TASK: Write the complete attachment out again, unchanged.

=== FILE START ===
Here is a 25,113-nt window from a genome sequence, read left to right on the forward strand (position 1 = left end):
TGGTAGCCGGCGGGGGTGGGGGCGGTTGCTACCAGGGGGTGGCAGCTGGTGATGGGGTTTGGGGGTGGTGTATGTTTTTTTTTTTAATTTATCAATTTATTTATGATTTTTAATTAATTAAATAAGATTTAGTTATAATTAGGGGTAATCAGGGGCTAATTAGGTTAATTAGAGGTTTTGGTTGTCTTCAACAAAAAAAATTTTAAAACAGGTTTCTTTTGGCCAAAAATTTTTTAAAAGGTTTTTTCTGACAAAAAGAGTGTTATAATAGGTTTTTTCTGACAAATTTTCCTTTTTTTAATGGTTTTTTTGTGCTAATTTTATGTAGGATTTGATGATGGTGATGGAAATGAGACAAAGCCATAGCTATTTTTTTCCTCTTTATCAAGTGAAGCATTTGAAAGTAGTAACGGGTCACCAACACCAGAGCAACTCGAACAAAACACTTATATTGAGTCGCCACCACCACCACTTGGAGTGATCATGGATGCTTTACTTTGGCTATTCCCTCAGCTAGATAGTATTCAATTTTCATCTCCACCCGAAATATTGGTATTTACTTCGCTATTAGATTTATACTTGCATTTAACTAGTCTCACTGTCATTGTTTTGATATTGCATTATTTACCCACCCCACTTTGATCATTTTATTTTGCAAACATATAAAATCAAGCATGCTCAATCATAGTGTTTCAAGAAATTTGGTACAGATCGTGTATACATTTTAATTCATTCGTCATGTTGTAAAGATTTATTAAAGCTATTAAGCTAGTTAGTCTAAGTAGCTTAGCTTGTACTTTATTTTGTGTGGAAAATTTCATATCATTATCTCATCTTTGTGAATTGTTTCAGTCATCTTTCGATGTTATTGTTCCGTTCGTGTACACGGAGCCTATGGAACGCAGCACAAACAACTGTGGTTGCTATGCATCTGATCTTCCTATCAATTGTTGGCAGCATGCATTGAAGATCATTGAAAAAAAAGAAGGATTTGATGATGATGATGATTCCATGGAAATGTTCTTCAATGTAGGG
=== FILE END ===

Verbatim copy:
Here is a 25,113-nt window from a genome sequence, read left to right on the forward strand (position 1 = left end):
TGGTAGCCGGCGGGGGTGGGGGCGGTTGCTACCAGGGGGTGGCAGCTGGTGATGGGGTTTGGGGGTGGTGTATGTTTTTTTTTTTAATTTATCAATTTATTTATGATTTTTAATTAATTAAATAAGATTTAGTTATAATTAGGGGTAATCAGGGGCTAATTAGGTTAATTAGAGGTTTTGGTTGTCTTCAACAAAAAAAATTTTAAAACAGGTTTCTTTTGGCCAAAAATTTTTTAAAAGGTTTTTTCTGACAAAAAGAGTGTTATAATAGGTTTTTTCTGACAAATTTTCCTTTTTTTAATGGTTTTTTTGTGCTAATTTTATGTAGGATTTGATGATGGTGATGGAAATGAGACAAAGCCATAGCTATTTTTTTCCTCTTTATCAAGTGAAGCATTTGAAAGTAGTAACGGGTCACCAACACCAGAGCAACTCGAACAAAACACTTATATTGAGTCGCCACCACCACCACTTGGAGTGATCATGGATGCTTTACTTTGGCTATTCCCTCAGCTAGATAGTATTCAATTTTCATCTCCACCCGAAATATTGGTATTTACTTCGCTATTAGATTTATACTTGCATTTAACTAGTCTCACTGTCATTGTTTTGATATTGCATTATTTACCCACCCCACTTTGATCATTTTATTTTGCAAACATATAAAATCAAGCATGCTCAATCATAGTGTTTCAAGAAATTTGGTACAGATCGTGTATACATTTTAATTCATTCGTCATGTTGTAAAGATTTATTAAAGCTATTAAGCTAGTTAGTCTAAGTAGCTTAGCTTGTACTTTATTTTGTGTGGAAAATTTCATATCATTATCTCATCTTTGTGAATTGTTTCAGTCATCTTTCGATGTTATTGTTCCGTTCGTGTACACGGAGCCTATGGAACGCAGCACAAACAACTGTGGTTGCTATGCATCTGATCTTCCTATCAATTGTTGGCAGCATGCATTGAAGATCATTGAAAAAAAAGAAGGATTTGATGATGATGATGATTCCATGGAAATGTTCTTCAATGTAGGG